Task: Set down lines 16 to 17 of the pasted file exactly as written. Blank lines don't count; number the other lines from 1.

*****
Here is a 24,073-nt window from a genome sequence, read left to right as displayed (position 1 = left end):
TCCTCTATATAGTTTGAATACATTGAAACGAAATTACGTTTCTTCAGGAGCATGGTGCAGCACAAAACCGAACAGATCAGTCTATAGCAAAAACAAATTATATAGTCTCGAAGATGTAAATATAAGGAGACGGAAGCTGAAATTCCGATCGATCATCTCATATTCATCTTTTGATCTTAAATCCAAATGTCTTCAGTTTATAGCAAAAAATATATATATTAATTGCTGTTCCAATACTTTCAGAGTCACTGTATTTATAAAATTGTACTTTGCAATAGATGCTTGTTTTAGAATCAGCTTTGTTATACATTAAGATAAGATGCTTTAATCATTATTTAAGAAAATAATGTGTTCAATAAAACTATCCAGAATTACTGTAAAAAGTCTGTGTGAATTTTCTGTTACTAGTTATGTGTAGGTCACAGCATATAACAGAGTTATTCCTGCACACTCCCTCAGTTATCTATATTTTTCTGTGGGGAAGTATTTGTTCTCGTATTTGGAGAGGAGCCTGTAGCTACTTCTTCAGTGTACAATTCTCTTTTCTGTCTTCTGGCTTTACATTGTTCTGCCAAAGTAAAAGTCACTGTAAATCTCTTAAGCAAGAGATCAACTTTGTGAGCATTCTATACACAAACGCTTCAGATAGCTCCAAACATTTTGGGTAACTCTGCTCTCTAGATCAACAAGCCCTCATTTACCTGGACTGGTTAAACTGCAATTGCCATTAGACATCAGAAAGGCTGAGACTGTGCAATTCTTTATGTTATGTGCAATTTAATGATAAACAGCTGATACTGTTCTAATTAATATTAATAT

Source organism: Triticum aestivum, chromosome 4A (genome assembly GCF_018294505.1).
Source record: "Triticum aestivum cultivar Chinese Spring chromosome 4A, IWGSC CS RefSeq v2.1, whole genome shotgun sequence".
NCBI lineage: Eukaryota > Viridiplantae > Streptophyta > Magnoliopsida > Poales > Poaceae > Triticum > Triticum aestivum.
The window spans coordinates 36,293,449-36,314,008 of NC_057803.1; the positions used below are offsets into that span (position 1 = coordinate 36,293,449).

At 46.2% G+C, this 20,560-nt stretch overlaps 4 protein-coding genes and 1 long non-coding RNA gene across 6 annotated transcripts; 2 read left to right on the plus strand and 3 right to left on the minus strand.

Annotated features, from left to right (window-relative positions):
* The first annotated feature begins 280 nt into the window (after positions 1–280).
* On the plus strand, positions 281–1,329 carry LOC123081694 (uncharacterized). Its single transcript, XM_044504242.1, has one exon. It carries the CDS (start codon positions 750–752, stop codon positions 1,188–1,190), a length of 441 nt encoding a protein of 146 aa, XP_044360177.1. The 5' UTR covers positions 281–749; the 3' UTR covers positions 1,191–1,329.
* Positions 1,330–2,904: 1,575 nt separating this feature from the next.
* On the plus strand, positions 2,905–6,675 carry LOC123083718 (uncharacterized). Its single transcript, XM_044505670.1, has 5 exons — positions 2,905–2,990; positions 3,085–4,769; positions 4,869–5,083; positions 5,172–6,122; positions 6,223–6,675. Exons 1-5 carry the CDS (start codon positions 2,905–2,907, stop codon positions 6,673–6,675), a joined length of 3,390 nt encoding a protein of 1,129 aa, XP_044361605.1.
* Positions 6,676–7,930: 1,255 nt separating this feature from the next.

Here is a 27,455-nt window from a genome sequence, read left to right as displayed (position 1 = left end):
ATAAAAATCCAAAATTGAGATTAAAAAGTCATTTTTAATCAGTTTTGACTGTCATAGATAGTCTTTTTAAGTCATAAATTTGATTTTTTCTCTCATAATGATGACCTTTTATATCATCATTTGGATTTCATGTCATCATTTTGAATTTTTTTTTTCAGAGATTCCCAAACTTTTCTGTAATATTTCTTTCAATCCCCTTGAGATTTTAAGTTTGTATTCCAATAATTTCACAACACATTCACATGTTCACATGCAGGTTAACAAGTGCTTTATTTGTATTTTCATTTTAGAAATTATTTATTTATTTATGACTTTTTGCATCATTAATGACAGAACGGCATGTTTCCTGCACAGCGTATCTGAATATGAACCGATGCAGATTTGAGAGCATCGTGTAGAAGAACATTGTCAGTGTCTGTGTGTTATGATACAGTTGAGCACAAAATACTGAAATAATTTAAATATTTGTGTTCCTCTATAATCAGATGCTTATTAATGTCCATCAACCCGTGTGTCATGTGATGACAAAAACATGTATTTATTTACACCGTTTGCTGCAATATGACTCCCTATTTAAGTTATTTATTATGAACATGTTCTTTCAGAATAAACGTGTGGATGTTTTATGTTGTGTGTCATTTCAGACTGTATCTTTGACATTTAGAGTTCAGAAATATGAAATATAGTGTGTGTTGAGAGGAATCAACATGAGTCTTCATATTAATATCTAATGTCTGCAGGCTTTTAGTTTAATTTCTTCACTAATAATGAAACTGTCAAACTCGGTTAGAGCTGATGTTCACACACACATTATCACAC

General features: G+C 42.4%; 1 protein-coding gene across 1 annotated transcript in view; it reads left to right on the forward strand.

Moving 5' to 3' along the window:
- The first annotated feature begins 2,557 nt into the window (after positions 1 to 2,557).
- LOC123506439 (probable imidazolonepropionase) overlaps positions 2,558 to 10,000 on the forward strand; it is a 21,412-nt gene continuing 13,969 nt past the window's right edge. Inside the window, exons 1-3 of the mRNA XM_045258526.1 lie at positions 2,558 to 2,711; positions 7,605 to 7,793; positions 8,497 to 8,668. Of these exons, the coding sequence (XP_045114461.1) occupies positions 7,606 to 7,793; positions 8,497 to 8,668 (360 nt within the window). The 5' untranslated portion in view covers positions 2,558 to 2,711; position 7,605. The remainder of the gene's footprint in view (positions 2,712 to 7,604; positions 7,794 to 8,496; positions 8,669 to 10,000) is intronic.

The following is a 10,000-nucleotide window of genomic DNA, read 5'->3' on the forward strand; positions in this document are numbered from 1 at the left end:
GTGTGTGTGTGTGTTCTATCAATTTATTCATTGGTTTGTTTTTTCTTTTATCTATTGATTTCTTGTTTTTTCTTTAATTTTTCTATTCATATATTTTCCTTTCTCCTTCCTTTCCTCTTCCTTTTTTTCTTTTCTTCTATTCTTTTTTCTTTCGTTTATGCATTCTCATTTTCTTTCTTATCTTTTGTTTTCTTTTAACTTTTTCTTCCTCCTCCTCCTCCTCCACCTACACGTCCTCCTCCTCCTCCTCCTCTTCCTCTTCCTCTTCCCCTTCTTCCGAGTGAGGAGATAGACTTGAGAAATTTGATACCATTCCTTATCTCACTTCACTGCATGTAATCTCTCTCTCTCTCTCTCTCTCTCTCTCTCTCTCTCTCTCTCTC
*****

General features: G+C 42.4%; 1 protein-coding gene across 1 annotated transcript in view; it reads left to right on the forward strand.

Moving 5' to 3' along the window: